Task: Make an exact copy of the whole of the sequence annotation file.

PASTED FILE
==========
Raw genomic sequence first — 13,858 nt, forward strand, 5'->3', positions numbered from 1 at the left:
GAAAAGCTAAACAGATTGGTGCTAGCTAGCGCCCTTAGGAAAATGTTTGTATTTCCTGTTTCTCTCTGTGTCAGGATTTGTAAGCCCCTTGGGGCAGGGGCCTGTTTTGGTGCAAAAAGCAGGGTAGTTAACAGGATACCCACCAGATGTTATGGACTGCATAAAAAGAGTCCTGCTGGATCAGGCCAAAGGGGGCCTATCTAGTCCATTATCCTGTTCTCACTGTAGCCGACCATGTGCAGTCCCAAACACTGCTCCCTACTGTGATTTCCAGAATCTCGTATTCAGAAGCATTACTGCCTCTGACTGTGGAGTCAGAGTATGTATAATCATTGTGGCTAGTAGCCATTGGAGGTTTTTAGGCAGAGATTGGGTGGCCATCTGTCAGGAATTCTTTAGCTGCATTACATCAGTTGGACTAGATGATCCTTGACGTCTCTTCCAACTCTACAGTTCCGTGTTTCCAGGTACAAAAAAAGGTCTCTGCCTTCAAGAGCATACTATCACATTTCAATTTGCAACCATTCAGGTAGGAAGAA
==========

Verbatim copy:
Raw genomic sequence first — 13,858 nt, forward strand, 5'->3', positions numbered from 1 at the left:
GAAAAGCTAAACAGATTGGTGCTAGCTAGCGCCCTTAGGAAAATGTTTGTATTTCCTGTTTCTCTCTGTGTCAGGATTTGTAAGCCCCTTGGGGCAGGGGCCTGTTTTGGTGCAAAAAGCAGGGTAGTTAACAGGATACCCACCAGATGTTATGGACTGCATAAAAAGAGTCCTGCTGGATCAGGCCAAAGGGGGCCTATCTAGTCCATTATCCTGTTCTCACTGTAGCCGACCATGTGCAGTCCCAAACACTGCTCCCTACTGTGATTTCCAGAATCTCGTATTCAGAAGCATTACTGCCTCTGACTGTGGAGTCAGAGTATGTATAATCATTGTGGCTAGTAGCCATTGGAGGTTTTTAGGCAGAGATTGGGTGGCCATCTGTCAGGAATTCTTTAGCTGCATTACATCAGTTGGACTAGATGATCCTTGACGTCTCTTCCAACTCTACAGTTCCGTGTTTCCAGGTACAAAAAAAGGTCTCTGCCTTCAAGAGCATACTATCACATTTCAATTTGCAACCATTCAGGTAGGAAGAA